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Municipality of Malabang v.

Pangandapun Benito

FACTS:
Petitioner Amer Balindong is the mayor of Malabang, Lanao del Sur while the respondents include the mayor
and councilors of Balabagan, Lanao del Sur. On March 15, 1960, Balabagan was created under EO 386 by then
President Carlos Garcia. Petitioners, however, brought an action for prohibition to nullify said executive order
and to restrain respondents from performing the functions of their respective office.

Respondents countered that the municipality of Balabagan is at least a


de facto corporation, having been organized under color of a statute before this was declared
unconstitutional, its officers having been either elected or appointed, and the municipality itself having
discharged its corporate functions for the past 5 years before the institution of this action. It contended that
as a de facto corporation, its existence cannot be collaterally attacked, althought it may be inquired into
directly in an action for quo warranto at the instance of the State and not of an individual, like Balindong.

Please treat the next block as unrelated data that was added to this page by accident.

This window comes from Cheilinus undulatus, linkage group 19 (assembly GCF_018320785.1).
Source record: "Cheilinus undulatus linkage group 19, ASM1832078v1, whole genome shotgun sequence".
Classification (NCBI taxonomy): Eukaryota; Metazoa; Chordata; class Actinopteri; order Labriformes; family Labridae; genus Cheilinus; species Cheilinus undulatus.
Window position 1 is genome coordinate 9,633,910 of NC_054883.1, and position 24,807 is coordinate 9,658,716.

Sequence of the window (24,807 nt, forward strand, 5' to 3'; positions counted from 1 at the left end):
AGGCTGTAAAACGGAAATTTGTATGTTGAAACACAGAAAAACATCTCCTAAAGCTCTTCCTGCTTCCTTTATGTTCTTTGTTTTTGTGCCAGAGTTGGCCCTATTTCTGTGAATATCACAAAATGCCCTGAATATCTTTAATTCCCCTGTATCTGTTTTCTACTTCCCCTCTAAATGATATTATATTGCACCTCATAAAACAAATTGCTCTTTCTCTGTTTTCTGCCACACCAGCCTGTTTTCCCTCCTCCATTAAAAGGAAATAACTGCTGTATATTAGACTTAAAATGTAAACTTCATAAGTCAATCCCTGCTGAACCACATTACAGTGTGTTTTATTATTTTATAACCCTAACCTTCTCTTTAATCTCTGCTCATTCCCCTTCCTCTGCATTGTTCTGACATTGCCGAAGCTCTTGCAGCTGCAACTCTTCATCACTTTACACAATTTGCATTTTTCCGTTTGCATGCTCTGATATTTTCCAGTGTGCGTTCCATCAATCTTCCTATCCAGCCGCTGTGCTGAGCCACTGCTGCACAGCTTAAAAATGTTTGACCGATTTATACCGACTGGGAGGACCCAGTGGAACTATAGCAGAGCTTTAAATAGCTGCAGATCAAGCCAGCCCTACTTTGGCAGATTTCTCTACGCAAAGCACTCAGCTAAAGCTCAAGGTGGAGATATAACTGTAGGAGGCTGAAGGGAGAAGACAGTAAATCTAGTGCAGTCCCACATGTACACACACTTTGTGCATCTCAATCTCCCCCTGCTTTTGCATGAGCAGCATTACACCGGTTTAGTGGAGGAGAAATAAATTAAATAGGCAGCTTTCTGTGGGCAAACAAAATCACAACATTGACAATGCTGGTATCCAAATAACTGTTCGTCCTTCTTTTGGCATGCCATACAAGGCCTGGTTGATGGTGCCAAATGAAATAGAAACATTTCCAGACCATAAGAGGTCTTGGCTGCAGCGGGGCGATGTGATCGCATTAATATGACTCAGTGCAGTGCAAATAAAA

The method of challenging the existence of a municipal corporation is reserved to the State in a proceeding for
quo warranto or other direct proceeding. But the rule disallowing collateral attacks applies only where the
municipal corporation is at least a de facto corporation. For where it is neither a corporation de jure nor de
facto, but a nullity, the rule is that its existence may be questioned collaterally or directly in any action or
proceeding by anyone whose rights or interests are affected thereby, including the citizens of the territory
incorporated unless they are estopped by their conduct from doing so.

ISSUE: WON the municipality of Balabagan is a de facto corporation considering that it was organized under a
statute subsequently declared void.

HELD:
No. A corporation organized under a statute subsequently declared invalid cannot acquire the status of a de
facto corporation unless there is some other statute under which the supposed corporation may be validly
organized. The mere fact that Balabagan was organized at a time when the statute had not been invalidated
cannot conceivably make it a de facto corporation, as, independently of the Administrative Code provision in
question, there is no other valid statute to give color of authority to its creation.

An unconstitutional act is not a law; it confers no rights; it imposes no duties; it affords no protection; it
creates no office; it is, in legal contemplation, as inoperative as though it had never been passed." Accordingly,
bonds issued by a board of commissioners created under an invalid statute are unenforceable.

Executive Order 386 "created no office." This is not to say, however, that the acts done by the municipality of
Balabagan in the exercise of its corporate powers are a nullity because the executive order "is, in legal
contemplation, as inoperative as though it had never been passed."